I have a fifteen year old niece, and I try to imagine how my family would respond if she got pregnant and told us Mary’s story about the angel, the miraculous conception, and how all of this was really the result of her saying yes to God. I’m about 99.9 percent sure we would think that she was either losing her grip on reality or that she was cynically using God to cover up her own decision, which would probably make my family even more angry with her.
There would be plenty of mysterious unknowing and loss of control if Mary said yes to God. But this would be absolutely certain: saying yes would radically change her body and also her reputation in her community. It would upend the way that every person she knew saw her, talked about her behind her back, and the way they looked at her and talked to her. And that would be the best-case scenario. As we’ve seen, “honor killing” wasn’t simply part of the culture. It a biblical law in Mary’s society.
So saying yes to God carried the serious risk of endangering her life. And still Mary said yes.
5. A Pierced Soul
Finally, saying yes to God required Mary to trust God with her own soul — with her unwritten story, with who she would become and who she would experience herself to be as a human person. This might be the most intimate, vulnerable aspect of Mary’s decision to say yes to God.
Think of the questions Mary must have asked herself in that split-second of divine invitation: “Who will this miraculous/‘illegitimate’ child become? What will his scandalous life stir up? How will all of this impact my life and my family?”
Mary knew that she lived in an occupied territory dominated by the Romans. Everyone had seen the bloody public spectacles with dead bodies hanging on crosses. Around the time of Jesus’s birth, the Romans had crucified 2,000 people not far from Mary’s village. The colonizers executed troublemakers as a lesson for everyone else to see and a warning not to step out of line.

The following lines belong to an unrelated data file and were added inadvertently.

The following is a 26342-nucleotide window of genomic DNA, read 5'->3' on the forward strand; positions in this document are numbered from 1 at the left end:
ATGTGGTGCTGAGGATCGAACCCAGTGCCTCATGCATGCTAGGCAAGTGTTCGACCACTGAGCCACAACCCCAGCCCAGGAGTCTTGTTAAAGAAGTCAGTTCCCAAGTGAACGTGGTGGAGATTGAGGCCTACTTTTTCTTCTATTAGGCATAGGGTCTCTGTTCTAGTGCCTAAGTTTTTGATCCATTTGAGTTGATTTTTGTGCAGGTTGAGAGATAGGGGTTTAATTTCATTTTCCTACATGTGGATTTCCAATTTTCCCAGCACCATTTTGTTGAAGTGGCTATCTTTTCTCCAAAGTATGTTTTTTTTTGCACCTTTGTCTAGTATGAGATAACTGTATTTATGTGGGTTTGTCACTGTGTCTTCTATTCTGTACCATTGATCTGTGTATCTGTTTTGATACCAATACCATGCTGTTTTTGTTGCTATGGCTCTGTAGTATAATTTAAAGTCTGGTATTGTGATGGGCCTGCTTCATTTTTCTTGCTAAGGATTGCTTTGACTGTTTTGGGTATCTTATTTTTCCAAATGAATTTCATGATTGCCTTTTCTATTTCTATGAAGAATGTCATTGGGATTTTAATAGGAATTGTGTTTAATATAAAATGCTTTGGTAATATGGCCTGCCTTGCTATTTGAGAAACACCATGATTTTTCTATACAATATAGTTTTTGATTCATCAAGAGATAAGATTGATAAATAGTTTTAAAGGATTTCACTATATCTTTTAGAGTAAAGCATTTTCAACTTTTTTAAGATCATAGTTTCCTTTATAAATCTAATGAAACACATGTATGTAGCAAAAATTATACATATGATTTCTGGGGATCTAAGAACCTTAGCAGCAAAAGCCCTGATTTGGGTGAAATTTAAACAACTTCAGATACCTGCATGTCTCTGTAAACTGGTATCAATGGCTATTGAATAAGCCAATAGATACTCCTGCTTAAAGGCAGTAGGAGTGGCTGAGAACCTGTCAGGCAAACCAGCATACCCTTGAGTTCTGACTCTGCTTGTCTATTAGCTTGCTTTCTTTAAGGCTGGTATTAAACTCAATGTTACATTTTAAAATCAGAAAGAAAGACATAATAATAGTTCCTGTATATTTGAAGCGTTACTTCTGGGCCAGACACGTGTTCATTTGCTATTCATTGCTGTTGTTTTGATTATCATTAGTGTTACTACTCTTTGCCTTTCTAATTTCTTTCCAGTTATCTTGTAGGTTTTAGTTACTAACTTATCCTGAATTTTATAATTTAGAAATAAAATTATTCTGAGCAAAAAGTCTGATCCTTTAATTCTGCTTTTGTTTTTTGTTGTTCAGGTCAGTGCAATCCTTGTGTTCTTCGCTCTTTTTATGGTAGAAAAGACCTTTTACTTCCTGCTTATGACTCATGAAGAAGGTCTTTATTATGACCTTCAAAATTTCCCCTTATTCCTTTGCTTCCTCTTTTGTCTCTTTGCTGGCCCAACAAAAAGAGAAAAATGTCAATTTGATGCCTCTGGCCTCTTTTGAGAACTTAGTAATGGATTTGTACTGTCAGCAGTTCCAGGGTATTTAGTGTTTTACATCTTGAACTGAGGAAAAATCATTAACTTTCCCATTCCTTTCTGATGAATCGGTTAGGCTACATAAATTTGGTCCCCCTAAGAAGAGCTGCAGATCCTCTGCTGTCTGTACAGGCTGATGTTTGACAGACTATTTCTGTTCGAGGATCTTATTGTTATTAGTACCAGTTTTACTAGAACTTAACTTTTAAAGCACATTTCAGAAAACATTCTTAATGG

Mary also knew that her society was intensely polarized about what to do about this military occupation and what role the Messiah might play in ending it. The subversive song she sang over her unborn child makes this clear (Luke 1:46-55). Most people wanted a militant messiah who would launch an armed revolt against the Romans, not entirely unlike what happened on October 7.
Mary couldn’t have been too surprised when an elder in the community named Simeon gave her a disturbing warning. He said, “This child is destined to cause the falling and rising of many in Israel, and to be a sign that will be spoken against, so that the thoughts of many hearts will be revealed. And a sword will pierce your own soul too” (Luke 2:34-35).
Simeon’s language is haunting: A sword will pierce your soul. What does this mean? He was telling Mary, “You will feel stabbed in your core. Violated. Slashed in the most intimate center of your self. You are going to become a wounded person and permanently changed by saying yes to God.”
This is the language of trauma: something is going to happen to you that you’re going to carry with you for the rest of your life. Moreover, this wounding will happen in your soul, so many people won’t be able to see it or to understand it. And rather than that making the wound easier, this invisibility can make the wound even lonelier, more difficult, and overwhelming to carry. The person you love most and your own soul are at stake.
Mary’s Radical Faith
We might reimagine the angel’s invitation to Mary like this: “Mary, if you say yes to God, first, you won’t fully understand what’s happening to you: second, you won’t be in control; third, your body will change; fourth, your community will likely see you as a bad person and maybe even want to get rid you; and, fifth, a sword will pierce your soul too. This is going to change you and wound you. You’re not going to be who you were before this started. You might laugh less. You might cry more or have darker, more desperate thoughts. You might be tempted to miss the old days when things were simpler, easier, less painful, less complicated, less I-have-a-sword-wound-in-my-soul-and-few-people-understand-what-that’s-like-and-it’s-hard-to-live-with. Mary, will you say yes to God?”